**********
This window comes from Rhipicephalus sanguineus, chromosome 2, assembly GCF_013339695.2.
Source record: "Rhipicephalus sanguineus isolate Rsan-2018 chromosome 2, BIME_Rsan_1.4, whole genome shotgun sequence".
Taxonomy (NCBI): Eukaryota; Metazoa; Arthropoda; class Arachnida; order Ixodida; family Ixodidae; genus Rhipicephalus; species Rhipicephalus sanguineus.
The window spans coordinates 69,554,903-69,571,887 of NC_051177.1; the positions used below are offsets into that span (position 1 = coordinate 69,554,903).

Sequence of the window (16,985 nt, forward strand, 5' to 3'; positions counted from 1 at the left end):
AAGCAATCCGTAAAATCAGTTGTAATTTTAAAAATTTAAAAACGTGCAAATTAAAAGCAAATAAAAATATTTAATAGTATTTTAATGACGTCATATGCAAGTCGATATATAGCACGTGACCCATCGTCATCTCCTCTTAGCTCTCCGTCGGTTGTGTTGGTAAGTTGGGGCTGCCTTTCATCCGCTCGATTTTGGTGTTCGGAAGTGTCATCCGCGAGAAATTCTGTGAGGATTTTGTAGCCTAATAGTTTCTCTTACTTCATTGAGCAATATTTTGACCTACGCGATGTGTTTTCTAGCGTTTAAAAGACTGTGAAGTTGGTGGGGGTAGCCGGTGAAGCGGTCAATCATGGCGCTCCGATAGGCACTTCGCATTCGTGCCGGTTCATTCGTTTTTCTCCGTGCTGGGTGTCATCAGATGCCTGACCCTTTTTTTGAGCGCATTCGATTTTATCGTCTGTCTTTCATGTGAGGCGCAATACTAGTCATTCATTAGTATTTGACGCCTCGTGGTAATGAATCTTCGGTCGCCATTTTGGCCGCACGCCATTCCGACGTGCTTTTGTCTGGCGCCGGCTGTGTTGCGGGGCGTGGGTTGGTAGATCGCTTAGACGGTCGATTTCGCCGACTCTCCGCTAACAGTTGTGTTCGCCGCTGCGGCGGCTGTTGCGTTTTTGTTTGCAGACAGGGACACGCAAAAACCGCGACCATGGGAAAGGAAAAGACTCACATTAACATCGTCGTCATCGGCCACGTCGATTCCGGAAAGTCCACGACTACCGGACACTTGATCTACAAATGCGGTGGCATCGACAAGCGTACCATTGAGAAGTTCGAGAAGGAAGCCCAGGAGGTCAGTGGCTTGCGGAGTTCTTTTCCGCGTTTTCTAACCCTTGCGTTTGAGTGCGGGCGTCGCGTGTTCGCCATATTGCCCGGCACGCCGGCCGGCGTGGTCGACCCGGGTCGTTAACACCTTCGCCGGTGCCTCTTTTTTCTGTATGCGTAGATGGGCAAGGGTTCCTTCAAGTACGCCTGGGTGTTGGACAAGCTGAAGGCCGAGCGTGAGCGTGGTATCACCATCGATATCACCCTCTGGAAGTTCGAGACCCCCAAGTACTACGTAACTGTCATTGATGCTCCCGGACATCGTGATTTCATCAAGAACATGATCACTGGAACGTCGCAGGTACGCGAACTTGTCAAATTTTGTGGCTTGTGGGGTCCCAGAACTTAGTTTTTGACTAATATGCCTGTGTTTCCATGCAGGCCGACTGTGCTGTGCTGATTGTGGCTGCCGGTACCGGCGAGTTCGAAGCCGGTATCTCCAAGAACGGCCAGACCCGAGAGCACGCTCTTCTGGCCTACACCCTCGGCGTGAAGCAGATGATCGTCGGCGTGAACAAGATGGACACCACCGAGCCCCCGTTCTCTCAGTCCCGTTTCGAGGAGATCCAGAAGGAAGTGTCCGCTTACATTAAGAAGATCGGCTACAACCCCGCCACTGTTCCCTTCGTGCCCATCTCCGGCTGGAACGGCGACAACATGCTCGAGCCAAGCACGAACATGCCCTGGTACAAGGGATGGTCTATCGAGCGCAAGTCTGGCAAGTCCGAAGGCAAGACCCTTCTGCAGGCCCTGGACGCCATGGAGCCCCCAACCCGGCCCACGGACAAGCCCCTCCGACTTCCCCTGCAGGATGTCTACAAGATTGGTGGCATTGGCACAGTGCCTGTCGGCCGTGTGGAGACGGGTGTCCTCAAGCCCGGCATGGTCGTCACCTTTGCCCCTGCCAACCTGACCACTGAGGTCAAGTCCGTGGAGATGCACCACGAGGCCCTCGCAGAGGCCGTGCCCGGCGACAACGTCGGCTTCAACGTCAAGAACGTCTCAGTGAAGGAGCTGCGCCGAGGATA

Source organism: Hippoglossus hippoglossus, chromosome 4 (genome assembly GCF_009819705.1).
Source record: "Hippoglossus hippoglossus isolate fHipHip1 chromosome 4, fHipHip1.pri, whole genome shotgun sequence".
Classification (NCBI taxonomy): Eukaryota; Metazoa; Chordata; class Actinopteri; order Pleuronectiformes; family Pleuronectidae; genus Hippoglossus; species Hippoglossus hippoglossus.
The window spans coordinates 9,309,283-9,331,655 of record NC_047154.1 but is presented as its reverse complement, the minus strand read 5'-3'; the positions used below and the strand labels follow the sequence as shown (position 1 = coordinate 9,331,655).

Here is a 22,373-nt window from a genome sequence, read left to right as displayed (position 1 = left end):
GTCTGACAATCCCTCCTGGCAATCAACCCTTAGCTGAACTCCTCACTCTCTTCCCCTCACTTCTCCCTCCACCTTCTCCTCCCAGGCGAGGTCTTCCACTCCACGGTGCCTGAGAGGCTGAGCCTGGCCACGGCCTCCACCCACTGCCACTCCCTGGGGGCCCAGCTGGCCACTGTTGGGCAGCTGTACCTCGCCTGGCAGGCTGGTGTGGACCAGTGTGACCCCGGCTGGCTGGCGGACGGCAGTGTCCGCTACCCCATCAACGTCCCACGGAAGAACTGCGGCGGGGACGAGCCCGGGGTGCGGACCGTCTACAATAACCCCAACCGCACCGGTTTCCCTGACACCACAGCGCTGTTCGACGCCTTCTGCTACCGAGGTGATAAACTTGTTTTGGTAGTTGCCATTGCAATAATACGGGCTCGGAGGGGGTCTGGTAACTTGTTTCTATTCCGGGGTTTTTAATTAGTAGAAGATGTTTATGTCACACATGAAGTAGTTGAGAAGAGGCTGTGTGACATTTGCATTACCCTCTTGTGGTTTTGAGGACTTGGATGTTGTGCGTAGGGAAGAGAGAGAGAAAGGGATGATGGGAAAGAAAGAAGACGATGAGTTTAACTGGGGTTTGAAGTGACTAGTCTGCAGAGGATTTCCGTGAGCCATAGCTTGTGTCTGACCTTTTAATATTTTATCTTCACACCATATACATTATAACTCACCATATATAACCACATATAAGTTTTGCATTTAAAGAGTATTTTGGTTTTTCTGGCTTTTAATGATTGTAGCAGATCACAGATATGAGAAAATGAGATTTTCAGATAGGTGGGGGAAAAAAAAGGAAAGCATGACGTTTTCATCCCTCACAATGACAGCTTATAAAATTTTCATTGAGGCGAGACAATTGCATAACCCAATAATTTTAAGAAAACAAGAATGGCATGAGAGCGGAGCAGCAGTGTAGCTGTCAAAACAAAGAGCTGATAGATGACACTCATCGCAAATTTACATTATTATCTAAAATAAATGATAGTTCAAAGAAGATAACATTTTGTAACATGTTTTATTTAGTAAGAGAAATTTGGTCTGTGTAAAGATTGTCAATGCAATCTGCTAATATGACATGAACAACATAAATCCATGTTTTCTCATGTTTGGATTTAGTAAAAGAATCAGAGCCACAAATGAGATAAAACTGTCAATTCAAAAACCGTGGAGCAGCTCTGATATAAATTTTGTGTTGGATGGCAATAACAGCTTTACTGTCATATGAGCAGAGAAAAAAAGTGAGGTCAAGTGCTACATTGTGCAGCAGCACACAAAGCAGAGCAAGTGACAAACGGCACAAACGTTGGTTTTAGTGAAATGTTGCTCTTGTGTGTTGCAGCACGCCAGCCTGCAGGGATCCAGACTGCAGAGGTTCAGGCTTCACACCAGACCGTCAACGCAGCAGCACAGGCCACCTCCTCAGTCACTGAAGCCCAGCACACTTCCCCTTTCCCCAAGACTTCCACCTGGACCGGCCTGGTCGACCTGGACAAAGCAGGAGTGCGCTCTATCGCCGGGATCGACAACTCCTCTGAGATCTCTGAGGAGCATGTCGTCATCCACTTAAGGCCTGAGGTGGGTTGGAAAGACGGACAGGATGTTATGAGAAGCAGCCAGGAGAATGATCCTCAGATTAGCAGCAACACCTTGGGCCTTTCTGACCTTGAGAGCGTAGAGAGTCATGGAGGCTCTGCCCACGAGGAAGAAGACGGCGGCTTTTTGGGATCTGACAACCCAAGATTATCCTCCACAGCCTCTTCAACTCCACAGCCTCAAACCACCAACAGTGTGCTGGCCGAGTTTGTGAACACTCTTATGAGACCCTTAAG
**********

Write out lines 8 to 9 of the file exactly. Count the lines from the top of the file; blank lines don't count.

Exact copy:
Source record: "Hippoglossus hippoglossus isolate fHipHip1 chromosome 4, fHipHip1.pri, whole genome shotgun sequence".
Classification (NCBI taxonomy): Eukaryota; Metazoa; Chordata; class Actinopteri; order Pleuronectiformes; family Pleuronectidae; genus Hippoglossus; species Hippoglossus hippoglossus.